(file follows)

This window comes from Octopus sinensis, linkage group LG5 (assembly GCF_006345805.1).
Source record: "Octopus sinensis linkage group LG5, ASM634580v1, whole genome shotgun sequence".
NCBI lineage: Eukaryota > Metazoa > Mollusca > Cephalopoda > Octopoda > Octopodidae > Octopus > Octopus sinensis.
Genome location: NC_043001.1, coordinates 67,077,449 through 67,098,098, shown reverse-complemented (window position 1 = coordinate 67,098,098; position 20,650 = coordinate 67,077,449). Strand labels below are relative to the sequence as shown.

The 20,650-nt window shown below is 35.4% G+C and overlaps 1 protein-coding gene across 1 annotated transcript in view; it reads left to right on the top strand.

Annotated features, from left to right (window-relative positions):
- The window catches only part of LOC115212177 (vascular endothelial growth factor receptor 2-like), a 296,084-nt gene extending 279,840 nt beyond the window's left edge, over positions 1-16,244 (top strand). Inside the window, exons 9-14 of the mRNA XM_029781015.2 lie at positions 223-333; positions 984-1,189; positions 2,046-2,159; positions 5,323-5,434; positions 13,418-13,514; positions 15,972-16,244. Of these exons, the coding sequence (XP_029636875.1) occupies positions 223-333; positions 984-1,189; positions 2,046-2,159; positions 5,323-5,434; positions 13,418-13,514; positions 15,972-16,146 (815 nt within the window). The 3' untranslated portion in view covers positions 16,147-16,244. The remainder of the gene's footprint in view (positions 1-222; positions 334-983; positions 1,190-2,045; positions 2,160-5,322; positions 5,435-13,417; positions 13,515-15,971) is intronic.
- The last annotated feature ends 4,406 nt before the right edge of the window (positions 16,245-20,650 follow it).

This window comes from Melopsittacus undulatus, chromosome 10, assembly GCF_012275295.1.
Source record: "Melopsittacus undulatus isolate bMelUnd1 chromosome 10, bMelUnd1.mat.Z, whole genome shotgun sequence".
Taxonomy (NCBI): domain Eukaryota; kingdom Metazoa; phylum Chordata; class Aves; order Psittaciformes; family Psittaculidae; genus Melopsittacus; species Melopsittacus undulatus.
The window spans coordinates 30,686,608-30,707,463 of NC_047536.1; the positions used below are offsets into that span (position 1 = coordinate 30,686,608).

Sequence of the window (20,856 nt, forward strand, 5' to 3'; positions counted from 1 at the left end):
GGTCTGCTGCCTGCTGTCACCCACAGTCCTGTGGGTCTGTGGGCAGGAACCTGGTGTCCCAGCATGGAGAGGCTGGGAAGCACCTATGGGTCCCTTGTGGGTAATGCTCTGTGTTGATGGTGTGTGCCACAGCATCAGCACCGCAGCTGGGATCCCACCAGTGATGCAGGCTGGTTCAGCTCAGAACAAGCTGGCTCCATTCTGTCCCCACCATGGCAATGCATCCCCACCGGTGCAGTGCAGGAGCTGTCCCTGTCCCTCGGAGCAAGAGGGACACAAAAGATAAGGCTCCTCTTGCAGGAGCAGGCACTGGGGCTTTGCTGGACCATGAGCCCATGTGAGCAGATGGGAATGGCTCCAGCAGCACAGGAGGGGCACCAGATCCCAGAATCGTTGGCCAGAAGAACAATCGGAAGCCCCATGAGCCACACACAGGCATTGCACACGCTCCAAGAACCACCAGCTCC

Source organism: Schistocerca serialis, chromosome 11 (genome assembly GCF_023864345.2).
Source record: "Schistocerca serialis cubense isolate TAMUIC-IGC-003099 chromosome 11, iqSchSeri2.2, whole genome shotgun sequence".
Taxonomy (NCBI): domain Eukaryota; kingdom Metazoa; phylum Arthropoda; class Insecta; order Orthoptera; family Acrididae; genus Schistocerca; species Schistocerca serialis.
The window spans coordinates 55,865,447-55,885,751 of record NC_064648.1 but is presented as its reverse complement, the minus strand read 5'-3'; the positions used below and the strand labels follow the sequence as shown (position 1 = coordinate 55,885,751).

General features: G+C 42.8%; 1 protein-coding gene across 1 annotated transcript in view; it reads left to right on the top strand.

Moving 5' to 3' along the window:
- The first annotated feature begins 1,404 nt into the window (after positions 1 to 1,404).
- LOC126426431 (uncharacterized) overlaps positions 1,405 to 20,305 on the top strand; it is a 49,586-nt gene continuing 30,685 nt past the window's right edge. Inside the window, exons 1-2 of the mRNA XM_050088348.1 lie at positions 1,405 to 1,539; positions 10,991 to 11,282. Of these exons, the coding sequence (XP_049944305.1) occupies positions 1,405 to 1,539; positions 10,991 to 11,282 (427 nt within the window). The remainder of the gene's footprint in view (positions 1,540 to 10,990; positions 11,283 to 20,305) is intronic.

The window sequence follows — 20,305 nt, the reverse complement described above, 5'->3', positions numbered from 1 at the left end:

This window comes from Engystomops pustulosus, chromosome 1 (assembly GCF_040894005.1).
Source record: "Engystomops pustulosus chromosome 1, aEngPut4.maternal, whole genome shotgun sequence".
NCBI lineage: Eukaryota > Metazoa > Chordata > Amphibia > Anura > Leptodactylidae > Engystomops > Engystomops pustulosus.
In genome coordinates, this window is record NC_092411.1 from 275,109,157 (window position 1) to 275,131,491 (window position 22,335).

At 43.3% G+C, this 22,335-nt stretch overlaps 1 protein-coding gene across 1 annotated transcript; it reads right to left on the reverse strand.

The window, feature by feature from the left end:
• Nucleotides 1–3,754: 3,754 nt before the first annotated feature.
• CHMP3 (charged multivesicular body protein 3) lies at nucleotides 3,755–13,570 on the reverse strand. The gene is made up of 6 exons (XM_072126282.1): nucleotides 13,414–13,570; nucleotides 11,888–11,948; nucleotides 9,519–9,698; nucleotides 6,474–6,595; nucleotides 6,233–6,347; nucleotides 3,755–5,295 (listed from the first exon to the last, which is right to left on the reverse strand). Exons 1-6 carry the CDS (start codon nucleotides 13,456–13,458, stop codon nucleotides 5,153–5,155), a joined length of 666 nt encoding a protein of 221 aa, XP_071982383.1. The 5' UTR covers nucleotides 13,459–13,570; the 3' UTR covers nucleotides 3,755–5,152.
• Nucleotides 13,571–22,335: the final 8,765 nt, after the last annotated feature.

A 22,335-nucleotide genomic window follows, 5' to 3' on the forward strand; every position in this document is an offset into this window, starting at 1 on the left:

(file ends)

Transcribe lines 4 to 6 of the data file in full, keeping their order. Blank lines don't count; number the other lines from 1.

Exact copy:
Genome location: NC_043001.1, coordinates 67,077,449 through 67,098,098, shown reverse-complemented (window position 1 = coordinate 67,098,098; position 20,650 = coordinate 67,077,449). Strand labels below are relative to the sequence as shown.

The 20,650-nt window shown below is 35.4% G+C and overlaps 1 protein-coding gene across 1 annotated transcript in view; it reads left to right on the top strand.

Annotated features, from left to right (window-relative positions):